Not a drill

Dr. Ronald Plotka takes pride in his practice, North Shore Center for Family and Cosmetic Dentistry. He is holding the hand piece of the Solea laser that he uses to perform procedures painlessly without needing to inject Novocain. 

Plotka’s taking the pain out of dentistry


It was the family dinners in Atlantic City, N.J., watching his relatives’ dentures fall out, that inspired Dr. Ronald Plotka to devote his life to dentistry. Another motivating force was the memory of being an 11-year-old boy and accompanying his 40-year-old mother to the dentist and hearing him say, “Jeanette, you are 40 years old. It’s time for dentures.”

A passionate advocate of preventative dentistry, Plotka prides himself in the fact that he has never extracted a tooth from a patient or put a patient in dentures.

“If all I am doing is drilling, filling and billing, I’ve failed somewhere along the line,” notes the national lecturer and dentalexpert whose practice, North Shore Center for Cosmetic & Family Dentistry, is located at 293 Humphrey St.

Dr. Plotka outside his Humphrey Street practice.
Dr. Plotka outside his Humphrey Street practice.

Plotka received his bachelor’s in biology from Principia College and his Doctor of Dental Surgery degree from St. Louis University. He served as a faculty lecturer and teacher at Tufts University School of Dentistry. He began his career in the U.S. Air Force, serving as captain in the Air Force Dental Corps.

When a colleague told him to take a look at a practice in Swampscott, he thought, “that doesn’t sound like a good place.”(I think he was picturing a swamp.) However, when he met the owner of the practice and saw its magical spot on the ocean, he had a change of heart.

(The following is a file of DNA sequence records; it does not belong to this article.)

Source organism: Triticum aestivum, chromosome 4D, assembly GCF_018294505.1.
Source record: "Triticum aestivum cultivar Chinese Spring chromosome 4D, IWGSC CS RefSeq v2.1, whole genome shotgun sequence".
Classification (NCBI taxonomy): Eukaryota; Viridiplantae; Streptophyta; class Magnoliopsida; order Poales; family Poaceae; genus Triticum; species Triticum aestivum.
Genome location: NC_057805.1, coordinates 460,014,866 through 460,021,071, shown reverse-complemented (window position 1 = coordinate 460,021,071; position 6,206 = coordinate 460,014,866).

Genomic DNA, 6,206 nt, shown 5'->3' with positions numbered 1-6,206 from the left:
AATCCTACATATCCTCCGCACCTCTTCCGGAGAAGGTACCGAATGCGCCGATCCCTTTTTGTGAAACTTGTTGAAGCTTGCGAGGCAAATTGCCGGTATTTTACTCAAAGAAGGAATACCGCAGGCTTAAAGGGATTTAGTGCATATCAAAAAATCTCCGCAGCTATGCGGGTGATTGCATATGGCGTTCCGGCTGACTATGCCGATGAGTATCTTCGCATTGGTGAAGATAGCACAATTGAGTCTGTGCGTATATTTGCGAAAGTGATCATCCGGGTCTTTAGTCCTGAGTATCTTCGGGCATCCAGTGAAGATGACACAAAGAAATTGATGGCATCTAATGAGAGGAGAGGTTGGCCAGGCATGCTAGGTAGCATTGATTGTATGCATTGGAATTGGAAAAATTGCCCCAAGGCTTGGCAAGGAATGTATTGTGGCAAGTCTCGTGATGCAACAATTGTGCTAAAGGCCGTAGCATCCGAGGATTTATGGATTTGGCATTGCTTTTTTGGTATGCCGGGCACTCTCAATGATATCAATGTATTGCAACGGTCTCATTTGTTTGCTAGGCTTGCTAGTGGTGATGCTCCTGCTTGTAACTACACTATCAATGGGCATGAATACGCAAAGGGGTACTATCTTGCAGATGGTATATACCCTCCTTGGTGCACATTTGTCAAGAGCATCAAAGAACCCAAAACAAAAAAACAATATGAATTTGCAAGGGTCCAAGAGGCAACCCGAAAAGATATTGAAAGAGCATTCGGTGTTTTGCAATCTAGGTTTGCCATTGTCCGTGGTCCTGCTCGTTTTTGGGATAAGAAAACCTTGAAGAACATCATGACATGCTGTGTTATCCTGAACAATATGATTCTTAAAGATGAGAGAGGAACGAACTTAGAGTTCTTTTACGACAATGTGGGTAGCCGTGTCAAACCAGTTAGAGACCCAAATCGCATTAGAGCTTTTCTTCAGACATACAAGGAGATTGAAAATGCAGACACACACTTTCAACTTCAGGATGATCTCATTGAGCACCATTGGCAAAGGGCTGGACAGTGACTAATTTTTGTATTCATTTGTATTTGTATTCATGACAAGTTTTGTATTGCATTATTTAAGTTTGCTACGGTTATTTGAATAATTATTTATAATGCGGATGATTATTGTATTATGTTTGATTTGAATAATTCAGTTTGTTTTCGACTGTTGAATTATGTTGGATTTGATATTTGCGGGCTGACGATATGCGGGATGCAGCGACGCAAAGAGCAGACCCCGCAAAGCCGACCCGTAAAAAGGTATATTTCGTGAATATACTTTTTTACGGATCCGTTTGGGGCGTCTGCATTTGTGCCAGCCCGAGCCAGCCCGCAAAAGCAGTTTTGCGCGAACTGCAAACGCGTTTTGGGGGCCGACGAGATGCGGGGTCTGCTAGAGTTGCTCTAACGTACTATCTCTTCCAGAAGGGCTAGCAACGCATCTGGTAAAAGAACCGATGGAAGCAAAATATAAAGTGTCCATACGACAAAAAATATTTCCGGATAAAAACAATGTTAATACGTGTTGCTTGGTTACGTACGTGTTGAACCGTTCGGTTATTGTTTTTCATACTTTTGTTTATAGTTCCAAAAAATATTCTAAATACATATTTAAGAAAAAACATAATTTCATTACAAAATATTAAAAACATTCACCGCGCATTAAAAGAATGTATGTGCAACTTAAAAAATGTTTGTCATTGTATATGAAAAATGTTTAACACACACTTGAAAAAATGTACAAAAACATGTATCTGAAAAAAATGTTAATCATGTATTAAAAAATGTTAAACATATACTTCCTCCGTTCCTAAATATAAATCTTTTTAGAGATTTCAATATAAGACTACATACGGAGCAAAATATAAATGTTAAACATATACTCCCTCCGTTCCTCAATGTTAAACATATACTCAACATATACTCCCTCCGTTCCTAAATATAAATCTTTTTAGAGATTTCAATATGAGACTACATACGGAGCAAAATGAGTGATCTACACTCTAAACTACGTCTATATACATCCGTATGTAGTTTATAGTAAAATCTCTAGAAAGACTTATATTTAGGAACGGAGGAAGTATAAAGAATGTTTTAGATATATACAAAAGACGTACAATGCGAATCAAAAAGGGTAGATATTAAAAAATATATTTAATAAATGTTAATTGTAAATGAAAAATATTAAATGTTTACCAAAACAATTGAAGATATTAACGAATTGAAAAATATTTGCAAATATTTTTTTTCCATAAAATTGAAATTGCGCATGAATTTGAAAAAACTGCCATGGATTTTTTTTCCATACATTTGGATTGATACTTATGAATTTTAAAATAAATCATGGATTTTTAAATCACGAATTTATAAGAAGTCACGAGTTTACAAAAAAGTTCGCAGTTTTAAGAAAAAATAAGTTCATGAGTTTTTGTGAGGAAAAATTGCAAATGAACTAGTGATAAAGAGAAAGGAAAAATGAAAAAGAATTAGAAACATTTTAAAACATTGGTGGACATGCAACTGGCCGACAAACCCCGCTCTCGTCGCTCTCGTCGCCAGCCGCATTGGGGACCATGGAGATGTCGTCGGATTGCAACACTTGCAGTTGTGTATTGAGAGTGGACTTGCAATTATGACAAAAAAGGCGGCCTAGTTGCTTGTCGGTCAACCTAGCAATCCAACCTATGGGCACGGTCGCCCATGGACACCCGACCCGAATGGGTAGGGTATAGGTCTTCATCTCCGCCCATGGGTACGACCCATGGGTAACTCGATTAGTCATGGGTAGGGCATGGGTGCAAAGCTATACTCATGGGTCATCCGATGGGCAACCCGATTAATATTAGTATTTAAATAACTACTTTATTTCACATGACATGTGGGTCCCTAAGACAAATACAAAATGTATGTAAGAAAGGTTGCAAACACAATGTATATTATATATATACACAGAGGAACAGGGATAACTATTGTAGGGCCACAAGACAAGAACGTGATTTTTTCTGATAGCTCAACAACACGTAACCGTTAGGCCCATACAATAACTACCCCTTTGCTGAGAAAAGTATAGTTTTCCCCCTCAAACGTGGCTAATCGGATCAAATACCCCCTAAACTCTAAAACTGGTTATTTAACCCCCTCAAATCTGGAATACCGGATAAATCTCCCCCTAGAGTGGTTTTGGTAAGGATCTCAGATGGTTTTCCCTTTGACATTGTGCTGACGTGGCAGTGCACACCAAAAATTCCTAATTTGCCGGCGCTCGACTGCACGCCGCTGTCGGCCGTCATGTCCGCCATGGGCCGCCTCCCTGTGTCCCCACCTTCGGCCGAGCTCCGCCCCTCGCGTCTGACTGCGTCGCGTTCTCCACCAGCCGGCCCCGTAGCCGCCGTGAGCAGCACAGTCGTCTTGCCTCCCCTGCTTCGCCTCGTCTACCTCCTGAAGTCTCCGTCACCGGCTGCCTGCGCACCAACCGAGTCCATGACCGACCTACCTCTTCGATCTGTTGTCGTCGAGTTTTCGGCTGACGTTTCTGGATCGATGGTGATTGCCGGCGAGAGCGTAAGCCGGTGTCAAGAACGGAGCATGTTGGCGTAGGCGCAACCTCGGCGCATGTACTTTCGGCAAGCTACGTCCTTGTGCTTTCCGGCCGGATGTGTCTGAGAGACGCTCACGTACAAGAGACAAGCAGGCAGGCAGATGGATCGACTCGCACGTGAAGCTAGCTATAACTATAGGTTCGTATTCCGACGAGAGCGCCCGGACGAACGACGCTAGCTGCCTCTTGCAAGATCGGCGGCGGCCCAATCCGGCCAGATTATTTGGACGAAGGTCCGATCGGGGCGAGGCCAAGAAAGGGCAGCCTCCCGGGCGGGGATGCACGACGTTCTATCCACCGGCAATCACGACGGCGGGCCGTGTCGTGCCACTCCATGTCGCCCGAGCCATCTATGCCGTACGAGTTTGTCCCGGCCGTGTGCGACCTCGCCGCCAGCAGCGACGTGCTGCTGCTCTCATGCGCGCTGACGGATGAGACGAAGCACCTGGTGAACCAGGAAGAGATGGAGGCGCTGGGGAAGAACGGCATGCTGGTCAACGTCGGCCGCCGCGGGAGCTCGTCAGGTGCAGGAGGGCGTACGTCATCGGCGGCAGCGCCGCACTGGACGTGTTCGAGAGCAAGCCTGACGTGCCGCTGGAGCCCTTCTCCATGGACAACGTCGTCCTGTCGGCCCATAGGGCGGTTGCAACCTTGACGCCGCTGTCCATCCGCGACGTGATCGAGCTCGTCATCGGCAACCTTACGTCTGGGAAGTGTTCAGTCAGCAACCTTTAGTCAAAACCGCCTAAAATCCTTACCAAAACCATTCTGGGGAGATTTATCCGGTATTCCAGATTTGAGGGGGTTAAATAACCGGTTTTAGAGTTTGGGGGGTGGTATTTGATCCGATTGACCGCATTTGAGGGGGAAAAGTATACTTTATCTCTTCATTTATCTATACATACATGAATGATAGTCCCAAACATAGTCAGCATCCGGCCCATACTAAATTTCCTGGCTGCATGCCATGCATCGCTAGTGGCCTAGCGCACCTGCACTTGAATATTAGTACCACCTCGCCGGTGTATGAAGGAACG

“The dentist told me that he was in the Navy and I said I was in the Air Force,” said Plotka. “I took one look out the window and I didn’t have to look twice,” he says.

He credits his long-term success to his tremendous team, the positive and proactive culture of the practice and an educational approach to preventing dental disease.

“We don’t do anything the way we did it 10 years go,” says Plotka, who embraces new techniques and technologies to give patients a robust range of care options. “There’s been a paradigm shift in oral care. If you take care of your teeth and keep all of them, you’re going to live 10 years longer.”

His practice utilizes CAD/CAM (computer-aided design and manufacturing) dentistry to improve the design and creation of dental restorations, such as crowns and veneers. It has also been transformed by using the Solea Dental Laser. Thanks to this revolutionary micron laser, Plotka is able to perform procedures painlessly without needing to inject Novocain. By taking fear out of the visit, patients can relax.

“I have thousands of patients without cavities,” notes Plotka.

Along with pioneering several oral healthcare advancements, including dental bonding, tooth sealants, same-day crown fabrication and laser drilling, Plotka also developed the Mouth Watchers line of antibacterial toothbrushes. The practice also deliver solutions to joint dysfunction and sleep apnea, and provides Invisalign clear aligners for teeth straightening.

Dr. Plotka checks in with patient Susan Schodlatz.
Dr. Plotka checks in with patient Susan Schodlatz.

Plotka’s professional affiliations are numerous. A short list includes the American Dental Association, North Shore Dental Association of Massachusetts, American Academy of General Dentistry and American Academy of Cosmetic Dentistry. He served as past-president of the American Society for Preventative Dentistry of Massachusetts and was a founding member of the Solea Laser with Convergent Dental and the American Academy for Oral Systemic Health. He was also on the Board of Directors of the Visiting Nurses Association.

He spoke with great pride about being a founder of the Smiles for Life teeth whitening program, through which thousands of dentists professionally whiten teeth to raise money for seriously ill, disabled and underprivileged children in their local communities and around the world.

When asked if he has any plans to slow down after 47 years of practice, he smiles and says, “I’m just warming up.”

Photos: Paula Muller